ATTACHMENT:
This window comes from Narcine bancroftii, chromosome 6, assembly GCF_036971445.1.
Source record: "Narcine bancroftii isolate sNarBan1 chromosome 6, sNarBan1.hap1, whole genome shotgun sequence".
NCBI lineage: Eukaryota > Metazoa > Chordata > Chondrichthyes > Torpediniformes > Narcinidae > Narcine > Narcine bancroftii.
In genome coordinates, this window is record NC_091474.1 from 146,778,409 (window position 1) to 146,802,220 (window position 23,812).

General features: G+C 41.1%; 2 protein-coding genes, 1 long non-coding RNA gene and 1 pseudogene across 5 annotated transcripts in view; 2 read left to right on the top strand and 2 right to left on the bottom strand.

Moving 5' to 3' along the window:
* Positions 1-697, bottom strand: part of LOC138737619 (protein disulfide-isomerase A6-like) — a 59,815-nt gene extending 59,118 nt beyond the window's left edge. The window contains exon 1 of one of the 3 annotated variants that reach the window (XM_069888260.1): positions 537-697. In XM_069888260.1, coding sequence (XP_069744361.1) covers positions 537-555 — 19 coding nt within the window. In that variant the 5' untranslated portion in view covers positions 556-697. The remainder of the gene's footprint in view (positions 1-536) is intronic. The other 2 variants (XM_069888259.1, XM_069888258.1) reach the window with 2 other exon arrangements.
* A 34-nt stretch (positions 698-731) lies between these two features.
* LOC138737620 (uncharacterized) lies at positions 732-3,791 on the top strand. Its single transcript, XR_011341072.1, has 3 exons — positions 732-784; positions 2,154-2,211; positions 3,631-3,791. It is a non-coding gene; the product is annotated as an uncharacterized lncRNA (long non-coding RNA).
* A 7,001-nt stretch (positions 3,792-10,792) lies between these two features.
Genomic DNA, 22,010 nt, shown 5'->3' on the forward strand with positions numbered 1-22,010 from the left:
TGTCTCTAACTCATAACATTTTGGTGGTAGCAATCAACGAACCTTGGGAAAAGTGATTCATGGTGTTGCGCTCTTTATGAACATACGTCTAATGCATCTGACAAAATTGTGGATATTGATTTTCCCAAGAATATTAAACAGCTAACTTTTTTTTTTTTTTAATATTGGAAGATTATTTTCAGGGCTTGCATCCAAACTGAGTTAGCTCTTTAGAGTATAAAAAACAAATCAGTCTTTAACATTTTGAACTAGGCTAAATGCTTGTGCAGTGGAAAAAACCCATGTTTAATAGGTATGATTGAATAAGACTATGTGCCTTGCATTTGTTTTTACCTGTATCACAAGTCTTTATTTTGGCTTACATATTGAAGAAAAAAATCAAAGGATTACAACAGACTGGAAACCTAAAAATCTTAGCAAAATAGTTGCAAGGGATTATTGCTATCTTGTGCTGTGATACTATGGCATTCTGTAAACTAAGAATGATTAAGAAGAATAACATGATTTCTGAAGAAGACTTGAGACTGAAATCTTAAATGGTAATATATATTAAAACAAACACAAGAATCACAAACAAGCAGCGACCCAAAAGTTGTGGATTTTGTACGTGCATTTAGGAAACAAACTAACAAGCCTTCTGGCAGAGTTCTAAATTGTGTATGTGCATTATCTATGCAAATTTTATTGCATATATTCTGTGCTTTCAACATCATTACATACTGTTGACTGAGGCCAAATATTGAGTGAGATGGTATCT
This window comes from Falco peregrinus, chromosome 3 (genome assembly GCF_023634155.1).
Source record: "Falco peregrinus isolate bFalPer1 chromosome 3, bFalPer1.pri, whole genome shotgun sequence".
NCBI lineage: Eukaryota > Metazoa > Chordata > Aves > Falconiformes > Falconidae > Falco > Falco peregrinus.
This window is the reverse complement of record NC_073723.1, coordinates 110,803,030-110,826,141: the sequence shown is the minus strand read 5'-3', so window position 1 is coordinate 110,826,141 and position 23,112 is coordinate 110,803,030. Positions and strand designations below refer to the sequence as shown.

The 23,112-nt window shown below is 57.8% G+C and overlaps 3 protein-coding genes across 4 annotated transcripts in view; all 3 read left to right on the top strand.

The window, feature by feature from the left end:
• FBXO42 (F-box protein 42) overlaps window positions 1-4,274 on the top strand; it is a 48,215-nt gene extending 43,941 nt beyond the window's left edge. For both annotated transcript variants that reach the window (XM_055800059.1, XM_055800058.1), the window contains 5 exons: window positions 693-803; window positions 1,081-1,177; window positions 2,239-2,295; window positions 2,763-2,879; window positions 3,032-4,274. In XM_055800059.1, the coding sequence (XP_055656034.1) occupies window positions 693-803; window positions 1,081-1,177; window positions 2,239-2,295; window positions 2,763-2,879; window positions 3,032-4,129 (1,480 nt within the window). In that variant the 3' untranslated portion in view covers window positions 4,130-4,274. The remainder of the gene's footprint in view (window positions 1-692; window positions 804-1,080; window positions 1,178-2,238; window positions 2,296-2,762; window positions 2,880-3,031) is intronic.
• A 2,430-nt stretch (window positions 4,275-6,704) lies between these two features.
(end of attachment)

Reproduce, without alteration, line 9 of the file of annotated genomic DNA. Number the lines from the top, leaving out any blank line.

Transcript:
* LOC138737620 (uncharacterized) lies at positions 732-3,791 on the top strand. Its single transcript, XR_011341072.1, has 3 exons — positions 732-784; positions 2,154-2,211; positions 3,631-3,791. It is a non-coding gene; the product is annotated as an uncharacterized lncRNA (long non-coding RNA).